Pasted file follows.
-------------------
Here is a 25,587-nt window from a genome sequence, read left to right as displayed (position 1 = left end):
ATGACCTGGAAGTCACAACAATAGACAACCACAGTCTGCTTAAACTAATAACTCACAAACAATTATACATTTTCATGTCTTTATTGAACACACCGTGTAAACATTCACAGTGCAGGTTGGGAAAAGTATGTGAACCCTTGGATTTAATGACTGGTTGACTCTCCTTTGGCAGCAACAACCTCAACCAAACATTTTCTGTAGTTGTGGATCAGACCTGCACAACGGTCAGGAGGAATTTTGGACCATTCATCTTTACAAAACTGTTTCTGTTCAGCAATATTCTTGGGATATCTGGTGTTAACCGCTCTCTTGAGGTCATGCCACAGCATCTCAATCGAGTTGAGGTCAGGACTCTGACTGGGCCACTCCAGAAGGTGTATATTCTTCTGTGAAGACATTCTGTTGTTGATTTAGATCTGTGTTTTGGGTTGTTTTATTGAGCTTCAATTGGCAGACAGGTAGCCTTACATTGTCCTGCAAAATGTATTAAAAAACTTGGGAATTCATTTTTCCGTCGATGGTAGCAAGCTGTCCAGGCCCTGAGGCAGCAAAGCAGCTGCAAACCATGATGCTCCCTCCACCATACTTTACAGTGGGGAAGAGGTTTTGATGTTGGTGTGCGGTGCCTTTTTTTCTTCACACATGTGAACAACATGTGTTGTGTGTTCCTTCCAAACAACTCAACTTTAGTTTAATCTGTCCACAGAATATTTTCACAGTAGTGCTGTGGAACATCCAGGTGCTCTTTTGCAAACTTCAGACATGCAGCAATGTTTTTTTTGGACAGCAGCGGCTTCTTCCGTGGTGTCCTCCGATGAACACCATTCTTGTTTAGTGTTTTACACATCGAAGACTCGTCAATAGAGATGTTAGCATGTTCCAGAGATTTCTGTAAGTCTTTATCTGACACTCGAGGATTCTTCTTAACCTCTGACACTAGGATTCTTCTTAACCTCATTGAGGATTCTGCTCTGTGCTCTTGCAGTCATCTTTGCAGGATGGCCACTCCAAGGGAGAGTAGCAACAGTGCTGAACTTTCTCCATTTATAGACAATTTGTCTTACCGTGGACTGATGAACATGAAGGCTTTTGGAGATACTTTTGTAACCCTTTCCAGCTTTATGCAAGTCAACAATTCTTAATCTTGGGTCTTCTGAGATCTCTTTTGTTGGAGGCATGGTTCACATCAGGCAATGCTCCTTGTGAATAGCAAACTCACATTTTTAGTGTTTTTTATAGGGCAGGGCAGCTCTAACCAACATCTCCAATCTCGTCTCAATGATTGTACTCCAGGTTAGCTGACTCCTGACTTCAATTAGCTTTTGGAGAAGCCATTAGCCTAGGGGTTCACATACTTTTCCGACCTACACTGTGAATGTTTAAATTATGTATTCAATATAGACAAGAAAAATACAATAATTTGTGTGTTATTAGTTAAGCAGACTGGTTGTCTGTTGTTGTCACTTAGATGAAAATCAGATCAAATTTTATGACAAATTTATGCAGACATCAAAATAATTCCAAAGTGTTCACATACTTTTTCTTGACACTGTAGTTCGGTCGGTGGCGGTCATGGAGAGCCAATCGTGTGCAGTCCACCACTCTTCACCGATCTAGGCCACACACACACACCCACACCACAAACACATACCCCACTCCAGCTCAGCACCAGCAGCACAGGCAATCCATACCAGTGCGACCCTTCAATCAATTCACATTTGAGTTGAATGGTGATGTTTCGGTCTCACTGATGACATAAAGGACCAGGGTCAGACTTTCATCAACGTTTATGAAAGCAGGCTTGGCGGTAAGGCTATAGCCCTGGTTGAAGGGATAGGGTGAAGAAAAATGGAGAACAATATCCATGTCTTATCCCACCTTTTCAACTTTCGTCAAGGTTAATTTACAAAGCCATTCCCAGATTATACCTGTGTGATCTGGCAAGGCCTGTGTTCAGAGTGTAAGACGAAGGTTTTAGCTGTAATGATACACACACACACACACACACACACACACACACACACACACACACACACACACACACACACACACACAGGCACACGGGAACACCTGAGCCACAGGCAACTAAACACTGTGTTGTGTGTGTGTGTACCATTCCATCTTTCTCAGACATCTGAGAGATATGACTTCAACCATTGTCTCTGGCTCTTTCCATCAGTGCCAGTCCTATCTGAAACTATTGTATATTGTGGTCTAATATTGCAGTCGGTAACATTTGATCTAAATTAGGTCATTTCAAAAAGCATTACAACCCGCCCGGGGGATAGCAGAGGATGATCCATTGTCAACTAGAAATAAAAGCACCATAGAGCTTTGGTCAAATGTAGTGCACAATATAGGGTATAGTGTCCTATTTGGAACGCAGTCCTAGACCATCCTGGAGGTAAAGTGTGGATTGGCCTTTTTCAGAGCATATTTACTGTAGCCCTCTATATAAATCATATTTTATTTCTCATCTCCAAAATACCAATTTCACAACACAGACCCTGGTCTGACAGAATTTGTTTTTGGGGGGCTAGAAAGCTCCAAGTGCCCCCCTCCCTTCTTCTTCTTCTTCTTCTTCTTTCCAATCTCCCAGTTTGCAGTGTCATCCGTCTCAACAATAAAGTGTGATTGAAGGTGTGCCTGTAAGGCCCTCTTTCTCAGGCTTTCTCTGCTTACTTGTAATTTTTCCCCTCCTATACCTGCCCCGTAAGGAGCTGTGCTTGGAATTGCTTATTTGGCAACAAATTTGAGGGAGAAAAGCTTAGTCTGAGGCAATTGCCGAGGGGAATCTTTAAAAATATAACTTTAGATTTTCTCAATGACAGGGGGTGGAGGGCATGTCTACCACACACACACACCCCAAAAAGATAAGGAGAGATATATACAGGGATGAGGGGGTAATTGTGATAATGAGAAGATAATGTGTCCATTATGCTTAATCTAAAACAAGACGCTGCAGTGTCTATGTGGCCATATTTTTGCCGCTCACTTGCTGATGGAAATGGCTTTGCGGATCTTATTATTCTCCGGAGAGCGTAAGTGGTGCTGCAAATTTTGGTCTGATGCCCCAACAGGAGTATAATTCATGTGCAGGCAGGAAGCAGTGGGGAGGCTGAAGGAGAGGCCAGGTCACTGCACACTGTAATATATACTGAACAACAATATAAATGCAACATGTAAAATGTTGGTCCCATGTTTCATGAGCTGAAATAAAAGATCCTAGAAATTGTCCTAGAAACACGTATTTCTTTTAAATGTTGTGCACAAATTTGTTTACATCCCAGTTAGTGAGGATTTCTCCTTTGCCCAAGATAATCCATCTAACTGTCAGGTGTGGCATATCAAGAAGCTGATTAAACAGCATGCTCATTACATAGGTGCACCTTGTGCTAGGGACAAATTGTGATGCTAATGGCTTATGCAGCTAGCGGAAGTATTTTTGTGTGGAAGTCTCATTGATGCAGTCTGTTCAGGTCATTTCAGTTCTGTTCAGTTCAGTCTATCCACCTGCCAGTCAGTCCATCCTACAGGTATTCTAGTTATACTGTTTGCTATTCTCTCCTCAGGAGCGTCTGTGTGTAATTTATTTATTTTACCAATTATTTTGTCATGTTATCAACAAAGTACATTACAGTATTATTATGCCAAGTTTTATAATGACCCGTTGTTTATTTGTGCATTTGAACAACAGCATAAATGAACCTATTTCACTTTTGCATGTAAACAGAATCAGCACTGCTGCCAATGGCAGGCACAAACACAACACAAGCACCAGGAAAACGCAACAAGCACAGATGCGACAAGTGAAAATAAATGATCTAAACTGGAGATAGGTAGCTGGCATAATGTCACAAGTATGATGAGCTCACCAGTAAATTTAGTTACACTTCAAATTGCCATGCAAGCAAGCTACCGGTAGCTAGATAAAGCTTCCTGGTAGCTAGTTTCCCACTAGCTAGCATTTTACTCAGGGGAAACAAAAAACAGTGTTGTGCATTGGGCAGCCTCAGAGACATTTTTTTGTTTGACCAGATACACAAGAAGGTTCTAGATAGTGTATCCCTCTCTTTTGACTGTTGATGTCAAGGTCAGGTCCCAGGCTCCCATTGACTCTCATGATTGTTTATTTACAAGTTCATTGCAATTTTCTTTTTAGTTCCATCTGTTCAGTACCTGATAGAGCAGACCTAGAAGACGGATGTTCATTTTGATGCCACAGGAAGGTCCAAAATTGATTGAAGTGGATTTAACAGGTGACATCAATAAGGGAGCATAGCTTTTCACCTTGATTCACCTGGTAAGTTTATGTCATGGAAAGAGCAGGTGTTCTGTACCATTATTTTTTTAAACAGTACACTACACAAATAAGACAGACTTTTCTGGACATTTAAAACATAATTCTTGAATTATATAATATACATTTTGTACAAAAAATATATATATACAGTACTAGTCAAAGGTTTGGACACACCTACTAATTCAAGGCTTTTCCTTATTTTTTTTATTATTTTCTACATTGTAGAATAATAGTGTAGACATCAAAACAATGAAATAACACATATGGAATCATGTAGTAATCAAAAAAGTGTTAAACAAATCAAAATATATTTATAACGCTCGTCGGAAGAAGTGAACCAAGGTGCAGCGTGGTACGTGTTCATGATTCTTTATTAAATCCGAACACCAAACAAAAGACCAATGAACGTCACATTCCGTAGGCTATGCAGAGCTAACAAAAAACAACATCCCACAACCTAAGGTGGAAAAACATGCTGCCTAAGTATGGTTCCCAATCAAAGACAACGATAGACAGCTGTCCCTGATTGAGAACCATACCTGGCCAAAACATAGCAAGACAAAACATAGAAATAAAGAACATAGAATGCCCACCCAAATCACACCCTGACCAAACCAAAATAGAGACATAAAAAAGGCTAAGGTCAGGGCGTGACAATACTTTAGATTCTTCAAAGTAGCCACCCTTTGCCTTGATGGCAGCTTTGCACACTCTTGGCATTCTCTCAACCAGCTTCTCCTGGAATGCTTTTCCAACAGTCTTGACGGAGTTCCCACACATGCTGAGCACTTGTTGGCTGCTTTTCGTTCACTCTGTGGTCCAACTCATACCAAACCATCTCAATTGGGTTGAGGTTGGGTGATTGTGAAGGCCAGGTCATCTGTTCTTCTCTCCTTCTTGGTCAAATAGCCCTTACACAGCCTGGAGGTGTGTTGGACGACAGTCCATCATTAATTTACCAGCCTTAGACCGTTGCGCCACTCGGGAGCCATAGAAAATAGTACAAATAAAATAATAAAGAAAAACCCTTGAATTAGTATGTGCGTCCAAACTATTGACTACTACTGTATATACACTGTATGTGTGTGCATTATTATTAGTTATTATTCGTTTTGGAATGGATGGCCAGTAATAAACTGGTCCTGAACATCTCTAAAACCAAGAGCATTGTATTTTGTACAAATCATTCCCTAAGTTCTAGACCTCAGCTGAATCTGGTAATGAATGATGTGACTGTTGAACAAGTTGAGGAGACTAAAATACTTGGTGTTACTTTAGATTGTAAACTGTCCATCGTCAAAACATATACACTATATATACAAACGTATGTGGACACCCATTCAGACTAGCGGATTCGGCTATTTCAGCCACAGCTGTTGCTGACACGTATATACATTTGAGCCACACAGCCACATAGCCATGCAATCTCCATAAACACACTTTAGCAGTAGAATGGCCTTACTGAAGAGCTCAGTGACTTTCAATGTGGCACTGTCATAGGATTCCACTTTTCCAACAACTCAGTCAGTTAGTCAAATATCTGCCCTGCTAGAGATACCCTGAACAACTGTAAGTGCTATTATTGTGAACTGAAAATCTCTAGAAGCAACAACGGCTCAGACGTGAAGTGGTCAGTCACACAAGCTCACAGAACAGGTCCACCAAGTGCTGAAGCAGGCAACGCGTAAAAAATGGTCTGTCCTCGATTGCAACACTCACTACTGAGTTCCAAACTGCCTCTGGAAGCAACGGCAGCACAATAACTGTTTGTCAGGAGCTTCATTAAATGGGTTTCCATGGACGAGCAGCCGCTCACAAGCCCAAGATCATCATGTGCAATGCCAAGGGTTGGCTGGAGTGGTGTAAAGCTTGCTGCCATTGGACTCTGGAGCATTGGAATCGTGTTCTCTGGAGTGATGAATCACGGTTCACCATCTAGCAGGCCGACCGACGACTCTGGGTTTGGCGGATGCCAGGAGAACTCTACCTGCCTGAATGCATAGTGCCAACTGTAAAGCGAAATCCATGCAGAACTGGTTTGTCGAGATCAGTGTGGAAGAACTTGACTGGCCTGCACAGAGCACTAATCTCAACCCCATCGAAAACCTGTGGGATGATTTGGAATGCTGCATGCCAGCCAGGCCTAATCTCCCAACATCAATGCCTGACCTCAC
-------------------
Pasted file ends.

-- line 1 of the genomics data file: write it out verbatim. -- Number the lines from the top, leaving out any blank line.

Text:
Here is a 25,587-nt window from a genome sequence, read left to right as displayed (position 1 = left end):